It’s “good to be out” says former Grenada 13 members

By Linda Straker
HBN Grenada

ST. GEORGE’S, Grenada, June 28, 2007 – “I feel good to be out” were their first words uttered as three of the Grenada 13 were yesterday released, stepping out of the Richmond Hill gate at 4:25pm and into the hands of the lawyers that pleaded for their release.

“Welcome” was the reply from Edward Fitzgerald and Keith Scotland as they embraced and shook hands with Lester Redhead, Cecil Prime and Christopher Stroude.

Justice Francis Belle on Wednesday morning ordered the immediate release of the three after listening to seven days of mitigation submissions from the prosecution and the defense.

Six months after three of the famous Grenadian 17 prisoners were released, three said good bye to the walls of the prison leaving behind ten colleagues whom they were jointly charged with for killing Maurice Bishop and others on October 19th 1983.

Justice Francis Belle handed down judgment in the re-sentencing of the Grenada 13 after listening to seven days of mitigation submissions from the defense and the crown. In his 15 minute ruling, he said that both the Crown and the Defense had strong mitigating factors but it was his opinion that the group was no longer a threat to the community.

“I don’t agree with the prosecution that they are a future risk to the community,” he said while expressing his disappointment that the Crown never sought to undertake a psychological assessment of the prisoners if in their opinion it would be a risk to society to free them.

He agreed with the defense that the commuting of the death sentence to life imprisonment in 1991 was unlawful. “The action of the State violated the Constitutional rights of the prisoners especially when they had the near death experience of being hanged,” he said. Describing the October tragedy as the worst incident in the region with regards to mass murders, Belle said that it is his belief that although the crime was heinous the prisoners as a group had shown remorse.

Belle further pointed that based on the evidence, the killings were not a premeditated act but one which occurred as a result of civil strife.

Asking the prisoners to stand, the Judge called each prisoner by name and read to them the amount of years he is recommending that they spend behind bars. Explaining that the prosecution should discount the 24 years already spent in jail he further recommended that consideration should be given to the three years spent on remand.

Cecil Prime, Lester Redhead and Christopher Stroude received 30 years and the ten others received 40 years each. This meant that the three were to be immediately released from prison and the others will be released in two years and eight months.

Belle further recommended that the health of John Ventour and Colville McBarnette should be reviewed by the Prison Board in six and twelve months respectively. They are both suffering from cancer. With regards to Hudson Austin, he said that the Crown can consider remission for the time he assisted in rebuilding the prison in the aftermath of Hurricane Ivan.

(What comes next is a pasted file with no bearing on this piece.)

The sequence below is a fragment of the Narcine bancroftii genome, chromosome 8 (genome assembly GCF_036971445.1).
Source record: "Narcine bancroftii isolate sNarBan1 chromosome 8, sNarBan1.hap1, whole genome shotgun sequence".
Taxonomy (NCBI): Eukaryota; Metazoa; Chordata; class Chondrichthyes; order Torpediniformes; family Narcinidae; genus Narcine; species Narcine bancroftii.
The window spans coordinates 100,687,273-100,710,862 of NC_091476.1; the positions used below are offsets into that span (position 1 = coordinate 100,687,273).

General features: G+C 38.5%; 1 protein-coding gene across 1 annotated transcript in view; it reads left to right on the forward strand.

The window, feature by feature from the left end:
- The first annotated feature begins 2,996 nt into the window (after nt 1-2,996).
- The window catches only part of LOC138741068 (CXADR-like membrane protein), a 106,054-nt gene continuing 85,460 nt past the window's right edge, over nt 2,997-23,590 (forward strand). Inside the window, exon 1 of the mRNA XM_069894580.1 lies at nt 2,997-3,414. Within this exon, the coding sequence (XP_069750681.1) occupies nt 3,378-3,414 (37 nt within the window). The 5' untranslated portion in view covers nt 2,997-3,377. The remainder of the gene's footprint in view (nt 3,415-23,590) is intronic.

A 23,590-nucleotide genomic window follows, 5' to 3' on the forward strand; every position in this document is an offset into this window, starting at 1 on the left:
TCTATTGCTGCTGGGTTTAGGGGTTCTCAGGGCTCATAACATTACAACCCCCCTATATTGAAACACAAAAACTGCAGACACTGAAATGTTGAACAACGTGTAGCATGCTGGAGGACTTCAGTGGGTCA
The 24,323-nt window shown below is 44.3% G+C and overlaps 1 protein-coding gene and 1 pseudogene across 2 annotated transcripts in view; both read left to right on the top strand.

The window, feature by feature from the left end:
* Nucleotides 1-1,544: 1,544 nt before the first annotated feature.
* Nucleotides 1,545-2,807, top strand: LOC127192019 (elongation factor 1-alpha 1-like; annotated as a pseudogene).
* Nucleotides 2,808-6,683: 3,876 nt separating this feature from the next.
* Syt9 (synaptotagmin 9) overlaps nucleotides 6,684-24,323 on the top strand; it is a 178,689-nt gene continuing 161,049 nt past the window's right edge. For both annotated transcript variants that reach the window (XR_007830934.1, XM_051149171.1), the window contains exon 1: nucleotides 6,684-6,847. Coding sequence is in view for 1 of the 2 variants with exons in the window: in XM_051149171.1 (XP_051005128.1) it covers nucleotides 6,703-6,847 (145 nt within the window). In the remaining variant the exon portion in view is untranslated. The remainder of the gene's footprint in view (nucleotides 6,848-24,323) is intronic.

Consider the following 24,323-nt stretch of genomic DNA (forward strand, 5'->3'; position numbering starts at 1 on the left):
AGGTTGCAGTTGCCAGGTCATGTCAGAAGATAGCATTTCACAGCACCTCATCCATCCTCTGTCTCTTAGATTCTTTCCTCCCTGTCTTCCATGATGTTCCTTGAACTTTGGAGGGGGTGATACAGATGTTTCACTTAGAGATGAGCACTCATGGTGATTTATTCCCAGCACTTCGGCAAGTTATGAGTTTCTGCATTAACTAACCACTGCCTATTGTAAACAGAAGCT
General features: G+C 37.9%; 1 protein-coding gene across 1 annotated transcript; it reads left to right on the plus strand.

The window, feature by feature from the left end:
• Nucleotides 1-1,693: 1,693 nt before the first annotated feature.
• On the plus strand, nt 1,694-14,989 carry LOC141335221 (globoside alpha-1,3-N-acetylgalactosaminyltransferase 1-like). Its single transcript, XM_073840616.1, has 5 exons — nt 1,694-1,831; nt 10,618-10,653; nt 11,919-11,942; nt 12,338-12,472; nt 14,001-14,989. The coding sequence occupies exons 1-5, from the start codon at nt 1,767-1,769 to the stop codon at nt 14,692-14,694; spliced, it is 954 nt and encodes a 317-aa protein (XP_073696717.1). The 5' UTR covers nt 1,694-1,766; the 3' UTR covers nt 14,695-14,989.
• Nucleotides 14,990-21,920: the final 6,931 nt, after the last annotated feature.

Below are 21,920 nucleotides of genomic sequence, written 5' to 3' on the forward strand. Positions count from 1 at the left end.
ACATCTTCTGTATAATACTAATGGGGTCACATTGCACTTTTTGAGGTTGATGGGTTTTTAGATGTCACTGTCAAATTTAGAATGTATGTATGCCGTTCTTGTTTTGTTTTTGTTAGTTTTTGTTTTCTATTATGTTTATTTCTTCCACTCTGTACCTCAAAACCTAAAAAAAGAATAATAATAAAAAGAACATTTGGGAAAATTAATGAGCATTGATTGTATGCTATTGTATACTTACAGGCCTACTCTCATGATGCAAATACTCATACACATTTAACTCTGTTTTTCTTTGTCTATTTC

Lead counsel of the 13, Edward Fitzgerald expressed his satisfaction with the re-sentencing while the DDP said that the judge was “lenient.”

The judge departed immediately after delivering his sentence.

It was an emotional reunion as tears were seen on the faces of family members who came to welcome them home. “My son is free again, he is out,” said the mother of Redhead, who had waited more than five hours outside of the prison gate.

They all gave the assurance that they will spend time with families and friends as they open another chapter in rebuilding their lives. “I will be spending time with my daughter,” said Prime as he hugged and kissed the child who was two when he was incarcerated.

Handed a cellular phone, Stroude told the person on the other end, “It’s good to be free again, we will see later.” While Redhead embraced family members and friends who had come to greet their comrade.

At one point during the evening, lawyers for the men complained that prison officials were refusing to release them until a telephone call was received from the office of the attorney general.

“We don’t understand why the attorney general’s office became involved, a judge gave an order and the Office of the Attorney General cannot act like an appeal court and to stop the process…that office has no power to stop a court order,” said Ruggles Ferguson when the media inquired about the long wait.

“The judge gave an order and all the normal procedure was followed, but now the attorney general is holding up the release. This is contempt of court…it is contempt and we cannot allow the attorney general to dictate. Where is the separation of powers?” added lawyer Ashley Bernadine.

The men were released shortly after the lawyers complained. (Copyright